Tuesday, March 24, 2020

Covid-19; Curfew - Sec 144 - Social distancing - all in our interests only


Covid 19 is threatening and Govt is taking strong measures rightly.  Epidemics and diseases are not new – centuries ago plague haunted the humanity. Very little was known about the disease at that time. It was said to be transmitted by a bacteria, but it was not known where it emanated from.

In an effort to control the spread of coronavirus, Tamil Nadu Chief Minister Edappadi K. Palaniswami, on Monday, announced that prohibitory orders under section 144 of the Criminal Procedure Code (CrPC) will be imposed in the state from 6pm on March 24 till March 31. He also announced that all the district borders in the state will be sealed. Essential services will be exempted.
File photo of famous Mahabalipuram deserted (pic Ramanujam Pillailokam)

Put simply, the administration is empowered under Section 144 to impose restrictions on the personal liberties of individuals. This means the fundamental right of peaceful assembly provided under Article 19 of the Constitution is curtailed by the administration, which is a rightful measure.   Restriction under Section 144 is different from curfew. In the areas where curfew is imposed, all public activity is barred. Civilian traffic is also stopped. Curfew warrants much graver situation posing bigger danger of rioting and violence.

This is preventive jurisdiction, urgent in their character, of either nuisance or apprehend danger. The nuisance referred to is public tranquility, or riot, or affray.
Section 144 in The Indian Penal Code :  deals with : Joining unlawful assembly armed with deadly weapon; the one referred to here is *Sec 144 of Code of Criminal procedures 1973 (CrPC)*

This Section provides for power to issue  order in urgent cases of nuisance of apprehended danger.  This written order   directs people  to abstain from a certain act or to take certain order with respect to certain property in his possession or under his management.  This is an emergency order directed against persons residing in a particular place or area, or to the public generally when frequenting or visiting a particular place or area.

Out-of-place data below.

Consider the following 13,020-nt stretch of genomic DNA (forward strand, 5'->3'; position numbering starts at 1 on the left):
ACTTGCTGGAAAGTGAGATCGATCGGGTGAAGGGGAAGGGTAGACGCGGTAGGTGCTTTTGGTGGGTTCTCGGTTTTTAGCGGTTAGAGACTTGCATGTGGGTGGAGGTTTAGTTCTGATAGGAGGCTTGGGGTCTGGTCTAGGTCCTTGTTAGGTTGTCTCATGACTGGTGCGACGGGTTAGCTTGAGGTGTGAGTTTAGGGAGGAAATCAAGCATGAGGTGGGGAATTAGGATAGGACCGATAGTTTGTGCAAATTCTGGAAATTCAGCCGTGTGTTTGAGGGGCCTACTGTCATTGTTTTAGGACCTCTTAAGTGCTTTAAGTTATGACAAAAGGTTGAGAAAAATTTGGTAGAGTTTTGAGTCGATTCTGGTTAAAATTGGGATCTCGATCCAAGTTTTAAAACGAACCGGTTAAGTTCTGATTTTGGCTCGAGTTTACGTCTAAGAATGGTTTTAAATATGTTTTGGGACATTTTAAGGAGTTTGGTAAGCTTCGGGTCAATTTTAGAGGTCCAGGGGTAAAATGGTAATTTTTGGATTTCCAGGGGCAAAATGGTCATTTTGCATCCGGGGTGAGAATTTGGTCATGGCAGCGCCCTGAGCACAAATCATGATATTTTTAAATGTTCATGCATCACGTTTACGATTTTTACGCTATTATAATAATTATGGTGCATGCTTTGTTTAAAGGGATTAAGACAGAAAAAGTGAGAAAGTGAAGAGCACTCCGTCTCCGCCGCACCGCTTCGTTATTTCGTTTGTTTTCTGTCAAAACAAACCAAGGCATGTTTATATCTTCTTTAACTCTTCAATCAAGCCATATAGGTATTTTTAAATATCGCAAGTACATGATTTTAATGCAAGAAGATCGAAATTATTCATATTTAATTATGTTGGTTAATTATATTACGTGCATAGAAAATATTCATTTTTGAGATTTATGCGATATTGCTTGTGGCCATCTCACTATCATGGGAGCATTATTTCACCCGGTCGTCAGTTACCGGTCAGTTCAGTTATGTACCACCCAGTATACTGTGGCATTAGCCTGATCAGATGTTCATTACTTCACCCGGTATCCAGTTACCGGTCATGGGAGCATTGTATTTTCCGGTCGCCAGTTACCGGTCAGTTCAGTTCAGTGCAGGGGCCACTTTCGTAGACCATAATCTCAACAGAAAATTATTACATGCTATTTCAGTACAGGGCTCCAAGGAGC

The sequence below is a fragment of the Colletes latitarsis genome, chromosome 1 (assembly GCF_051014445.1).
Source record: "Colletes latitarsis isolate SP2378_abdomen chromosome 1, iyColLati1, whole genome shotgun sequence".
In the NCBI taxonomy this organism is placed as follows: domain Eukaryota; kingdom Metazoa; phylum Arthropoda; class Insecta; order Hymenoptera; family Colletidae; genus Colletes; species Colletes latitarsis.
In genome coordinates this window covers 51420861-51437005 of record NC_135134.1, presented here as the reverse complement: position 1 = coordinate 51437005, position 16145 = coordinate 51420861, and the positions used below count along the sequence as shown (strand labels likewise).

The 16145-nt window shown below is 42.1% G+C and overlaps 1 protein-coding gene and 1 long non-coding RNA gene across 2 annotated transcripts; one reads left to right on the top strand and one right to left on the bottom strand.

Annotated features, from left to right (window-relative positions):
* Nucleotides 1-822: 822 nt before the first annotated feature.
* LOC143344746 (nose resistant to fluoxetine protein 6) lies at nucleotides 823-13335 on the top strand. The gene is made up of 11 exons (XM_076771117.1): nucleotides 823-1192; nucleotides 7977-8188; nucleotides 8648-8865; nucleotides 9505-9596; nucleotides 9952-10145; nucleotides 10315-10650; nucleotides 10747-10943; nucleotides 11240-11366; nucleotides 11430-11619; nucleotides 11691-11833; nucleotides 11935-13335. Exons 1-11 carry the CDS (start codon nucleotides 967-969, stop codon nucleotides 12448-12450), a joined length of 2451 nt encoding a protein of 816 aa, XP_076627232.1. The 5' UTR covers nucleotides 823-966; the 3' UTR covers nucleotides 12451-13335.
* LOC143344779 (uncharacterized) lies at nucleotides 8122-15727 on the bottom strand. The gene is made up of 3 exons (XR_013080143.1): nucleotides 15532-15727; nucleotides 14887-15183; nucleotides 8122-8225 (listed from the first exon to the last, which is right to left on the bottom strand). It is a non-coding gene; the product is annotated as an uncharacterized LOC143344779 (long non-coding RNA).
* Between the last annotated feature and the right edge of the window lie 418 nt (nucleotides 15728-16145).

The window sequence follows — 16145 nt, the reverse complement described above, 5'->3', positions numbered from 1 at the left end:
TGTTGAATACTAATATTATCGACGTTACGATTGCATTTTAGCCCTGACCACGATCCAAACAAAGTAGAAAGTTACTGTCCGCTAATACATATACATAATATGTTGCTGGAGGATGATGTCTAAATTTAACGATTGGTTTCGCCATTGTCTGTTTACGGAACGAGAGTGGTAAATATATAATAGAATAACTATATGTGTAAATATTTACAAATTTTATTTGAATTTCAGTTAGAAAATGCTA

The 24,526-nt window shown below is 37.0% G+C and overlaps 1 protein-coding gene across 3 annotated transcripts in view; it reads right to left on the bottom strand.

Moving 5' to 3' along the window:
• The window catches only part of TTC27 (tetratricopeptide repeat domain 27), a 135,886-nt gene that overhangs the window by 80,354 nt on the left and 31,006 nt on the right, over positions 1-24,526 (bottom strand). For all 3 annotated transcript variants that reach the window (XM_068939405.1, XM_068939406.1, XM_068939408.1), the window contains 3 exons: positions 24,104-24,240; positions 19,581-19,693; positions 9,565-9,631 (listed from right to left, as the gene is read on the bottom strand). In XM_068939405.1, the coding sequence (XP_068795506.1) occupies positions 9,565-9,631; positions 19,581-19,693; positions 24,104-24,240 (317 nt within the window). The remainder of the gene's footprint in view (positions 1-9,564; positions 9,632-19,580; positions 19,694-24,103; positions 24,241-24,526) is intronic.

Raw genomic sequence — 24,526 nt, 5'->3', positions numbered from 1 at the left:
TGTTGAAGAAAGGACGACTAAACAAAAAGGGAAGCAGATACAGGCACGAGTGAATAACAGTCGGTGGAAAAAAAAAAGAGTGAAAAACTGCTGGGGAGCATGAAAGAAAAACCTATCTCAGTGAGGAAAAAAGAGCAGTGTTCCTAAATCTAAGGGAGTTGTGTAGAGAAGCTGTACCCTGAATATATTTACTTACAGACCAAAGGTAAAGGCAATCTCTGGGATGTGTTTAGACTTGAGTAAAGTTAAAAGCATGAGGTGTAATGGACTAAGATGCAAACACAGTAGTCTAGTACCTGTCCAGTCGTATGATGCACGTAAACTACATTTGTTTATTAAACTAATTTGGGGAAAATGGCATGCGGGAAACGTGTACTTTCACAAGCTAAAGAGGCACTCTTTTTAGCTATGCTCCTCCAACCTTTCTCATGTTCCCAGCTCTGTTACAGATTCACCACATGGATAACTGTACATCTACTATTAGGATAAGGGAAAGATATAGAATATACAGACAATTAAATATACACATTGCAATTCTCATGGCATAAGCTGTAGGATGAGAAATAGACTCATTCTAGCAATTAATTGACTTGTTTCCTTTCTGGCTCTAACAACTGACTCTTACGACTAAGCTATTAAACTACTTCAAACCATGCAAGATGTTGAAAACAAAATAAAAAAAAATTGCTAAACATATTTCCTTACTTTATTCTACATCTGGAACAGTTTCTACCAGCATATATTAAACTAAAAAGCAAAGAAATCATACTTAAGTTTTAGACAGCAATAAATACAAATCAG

The Govt Order issued by the State Govt specifically states ‘any congregation of more than 5 persons in public places is prohibited’ – to understand this better, the GO allows a tea shop to remain open and sell tea but will prevent people (more than 5)  assembling there.  The GO also specifies which services are deemed essential and exempt under the directive.

Interestingly the GO cites an age-old statue of 1897, called the Epidemic Diseases Act, 1897 which primarily states that  any person found violating the  measures shall be deemed to have committed an offence punishable under section 188 and other relevant sections of Indian Penal Code (45 of 1860).

British Govt used the provisions differently is not relevant now.  In 1897, the year the law was enforced, freedom fighter Bal Gangadhar Tilak was punished with 18 months’ rigorous imprisonment after his newspapers Kesari and Marathaa admonished imperial authorities for their handling of the plague epidemic.

The Govt is forced to this extreme step in protecting us – it is our duty to be at home, cooperate with Govt in all possible manner and help them fight the dreaded disease – it is in our interests and of the Nation too

With regards – S. Sampathkumar
24.3.2020.

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